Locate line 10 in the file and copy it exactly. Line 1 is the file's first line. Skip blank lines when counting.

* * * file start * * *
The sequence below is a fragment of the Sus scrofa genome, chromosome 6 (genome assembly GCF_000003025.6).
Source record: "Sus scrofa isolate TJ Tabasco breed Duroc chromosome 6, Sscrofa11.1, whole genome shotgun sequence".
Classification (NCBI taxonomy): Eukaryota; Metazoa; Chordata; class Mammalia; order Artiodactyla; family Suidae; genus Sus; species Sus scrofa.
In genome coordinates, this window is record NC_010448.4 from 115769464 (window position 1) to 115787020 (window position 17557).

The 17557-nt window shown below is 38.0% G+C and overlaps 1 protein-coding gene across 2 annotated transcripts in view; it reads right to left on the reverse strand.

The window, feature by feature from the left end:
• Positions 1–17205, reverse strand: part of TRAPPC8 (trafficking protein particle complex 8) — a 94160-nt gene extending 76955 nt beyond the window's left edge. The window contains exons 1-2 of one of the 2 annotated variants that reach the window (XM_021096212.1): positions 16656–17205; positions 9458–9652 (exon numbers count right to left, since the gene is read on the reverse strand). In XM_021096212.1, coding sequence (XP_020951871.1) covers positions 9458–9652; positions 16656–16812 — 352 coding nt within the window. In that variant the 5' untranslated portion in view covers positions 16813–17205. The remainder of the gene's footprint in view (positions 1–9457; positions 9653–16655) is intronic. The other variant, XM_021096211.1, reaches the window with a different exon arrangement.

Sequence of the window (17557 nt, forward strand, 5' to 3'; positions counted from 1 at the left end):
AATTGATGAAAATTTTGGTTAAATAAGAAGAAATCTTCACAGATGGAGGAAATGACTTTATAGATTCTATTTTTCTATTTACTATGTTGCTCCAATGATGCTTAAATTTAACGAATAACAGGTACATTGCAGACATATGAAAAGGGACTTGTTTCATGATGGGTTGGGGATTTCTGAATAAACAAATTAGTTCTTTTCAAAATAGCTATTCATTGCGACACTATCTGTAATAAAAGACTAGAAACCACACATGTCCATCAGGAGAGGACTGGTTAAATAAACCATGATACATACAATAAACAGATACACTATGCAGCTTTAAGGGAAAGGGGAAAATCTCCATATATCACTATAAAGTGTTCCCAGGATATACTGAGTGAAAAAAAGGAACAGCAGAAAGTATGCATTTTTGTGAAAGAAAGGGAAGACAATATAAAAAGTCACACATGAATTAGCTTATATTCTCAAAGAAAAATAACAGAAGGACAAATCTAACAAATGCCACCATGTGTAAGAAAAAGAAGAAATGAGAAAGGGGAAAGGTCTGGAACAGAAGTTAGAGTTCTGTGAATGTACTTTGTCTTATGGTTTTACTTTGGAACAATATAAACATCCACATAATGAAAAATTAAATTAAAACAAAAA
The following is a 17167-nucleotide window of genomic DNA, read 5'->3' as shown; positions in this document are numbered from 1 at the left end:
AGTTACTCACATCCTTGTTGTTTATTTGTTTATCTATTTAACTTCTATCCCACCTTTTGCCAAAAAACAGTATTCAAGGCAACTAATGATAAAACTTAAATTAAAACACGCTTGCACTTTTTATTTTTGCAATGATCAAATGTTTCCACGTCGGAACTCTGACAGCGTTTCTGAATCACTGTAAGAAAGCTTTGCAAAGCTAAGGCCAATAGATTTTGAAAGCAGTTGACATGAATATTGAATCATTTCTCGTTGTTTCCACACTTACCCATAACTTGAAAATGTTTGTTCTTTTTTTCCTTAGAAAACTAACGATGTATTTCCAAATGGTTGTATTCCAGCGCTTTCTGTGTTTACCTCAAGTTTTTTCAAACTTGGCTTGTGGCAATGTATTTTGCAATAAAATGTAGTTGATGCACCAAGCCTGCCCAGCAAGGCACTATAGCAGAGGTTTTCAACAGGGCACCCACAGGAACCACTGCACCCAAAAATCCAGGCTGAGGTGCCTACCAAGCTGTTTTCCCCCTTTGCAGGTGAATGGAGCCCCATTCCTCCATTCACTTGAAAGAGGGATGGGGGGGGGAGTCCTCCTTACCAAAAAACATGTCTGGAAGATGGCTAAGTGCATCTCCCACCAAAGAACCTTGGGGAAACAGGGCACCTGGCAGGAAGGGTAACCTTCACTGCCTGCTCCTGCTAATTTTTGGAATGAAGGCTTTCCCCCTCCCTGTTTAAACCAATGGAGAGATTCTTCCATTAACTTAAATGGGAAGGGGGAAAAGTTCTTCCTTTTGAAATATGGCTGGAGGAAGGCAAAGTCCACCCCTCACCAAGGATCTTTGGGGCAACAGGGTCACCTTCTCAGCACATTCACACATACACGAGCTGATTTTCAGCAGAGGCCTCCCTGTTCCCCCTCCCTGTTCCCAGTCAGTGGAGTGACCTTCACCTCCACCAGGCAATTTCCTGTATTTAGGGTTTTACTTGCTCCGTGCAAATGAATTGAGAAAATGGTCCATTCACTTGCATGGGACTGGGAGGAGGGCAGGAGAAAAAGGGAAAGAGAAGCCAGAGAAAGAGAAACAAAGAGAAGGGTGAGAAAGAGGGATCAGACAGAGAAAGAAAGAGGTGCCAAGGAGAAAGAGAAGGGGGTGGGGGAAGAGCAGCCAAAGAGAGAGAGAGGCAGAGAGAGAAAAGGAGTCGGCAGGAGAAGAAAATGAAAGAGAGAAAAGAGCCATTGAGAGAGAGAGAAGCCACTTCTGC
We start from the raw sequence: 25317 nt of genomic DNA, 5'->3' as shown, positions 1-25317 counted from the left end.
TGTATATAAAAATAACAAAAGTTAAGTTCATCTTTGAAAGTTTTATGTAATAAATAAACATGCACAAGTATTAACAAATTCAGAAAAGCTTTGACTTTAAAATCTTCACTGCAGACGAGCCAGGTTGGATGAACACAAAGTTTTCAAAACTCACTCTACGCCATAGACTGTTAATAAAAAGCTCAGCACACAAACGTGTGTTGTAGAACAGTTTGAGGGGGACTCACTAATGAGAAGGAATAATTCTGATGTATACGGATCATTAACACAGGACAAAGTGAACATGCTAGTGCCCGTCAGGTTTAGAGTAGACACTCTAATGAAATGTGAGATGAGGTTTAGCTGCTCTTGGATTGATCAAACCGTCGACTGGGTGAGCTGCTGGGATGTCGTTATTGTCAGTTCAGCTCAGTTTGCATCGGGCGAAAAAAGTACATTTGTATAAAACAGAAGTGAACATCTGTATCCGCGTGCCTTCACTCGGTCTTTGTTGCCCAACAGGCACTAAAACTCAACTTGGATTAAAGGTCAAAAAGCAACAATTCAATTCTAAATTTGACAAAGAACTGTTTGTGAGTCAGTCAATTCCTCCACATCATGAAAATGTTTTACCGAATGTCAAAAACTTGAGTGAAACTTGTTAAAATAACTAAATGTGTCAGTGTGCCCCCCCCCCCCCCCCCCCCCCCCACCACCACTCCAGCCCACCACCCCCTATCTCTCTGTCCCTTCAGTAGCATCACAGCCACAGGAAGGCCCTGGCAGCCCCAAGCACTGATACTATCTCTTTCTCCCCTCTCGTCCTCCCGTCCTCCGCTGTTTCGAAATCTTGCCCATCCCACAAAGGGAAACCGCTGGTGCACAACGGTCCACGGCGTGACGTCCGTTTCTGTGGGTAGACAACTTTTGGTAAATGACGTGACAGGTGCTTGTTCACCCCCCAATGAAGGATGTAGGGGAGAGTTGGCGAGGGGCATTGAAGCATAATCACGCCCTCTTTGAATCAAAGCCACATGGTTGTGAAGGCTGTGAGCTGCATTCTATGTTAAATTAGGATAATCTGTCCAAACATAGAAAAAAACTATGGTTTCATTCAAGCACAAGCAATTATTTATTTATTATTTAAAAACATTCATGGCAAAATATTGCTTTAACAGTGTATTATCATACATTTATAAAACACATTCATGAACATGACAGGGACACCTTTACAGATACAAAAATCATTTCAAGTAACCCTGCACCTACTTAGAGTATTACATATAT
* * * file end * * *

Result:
The following is a 17167-nucleotide window of genomic DNA, read 5'->3' as shown; positions in this document are numbered from 1 at the left end: